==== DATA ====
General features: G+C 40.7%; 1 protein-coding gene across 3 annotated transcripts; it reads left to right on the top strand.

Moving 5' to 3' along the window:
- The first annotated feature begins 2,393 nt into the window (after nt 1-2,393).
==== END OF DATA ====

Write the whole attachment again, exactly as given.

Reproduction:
General features: G+C 40.7%; 1 protein-coding gene across 3 annotated transcripts; it reads left to right on the top strand.

Moving 5' to 3' along the window:
- The first annotated feature begins 2,393 nt into the window (after nt 1-2,393).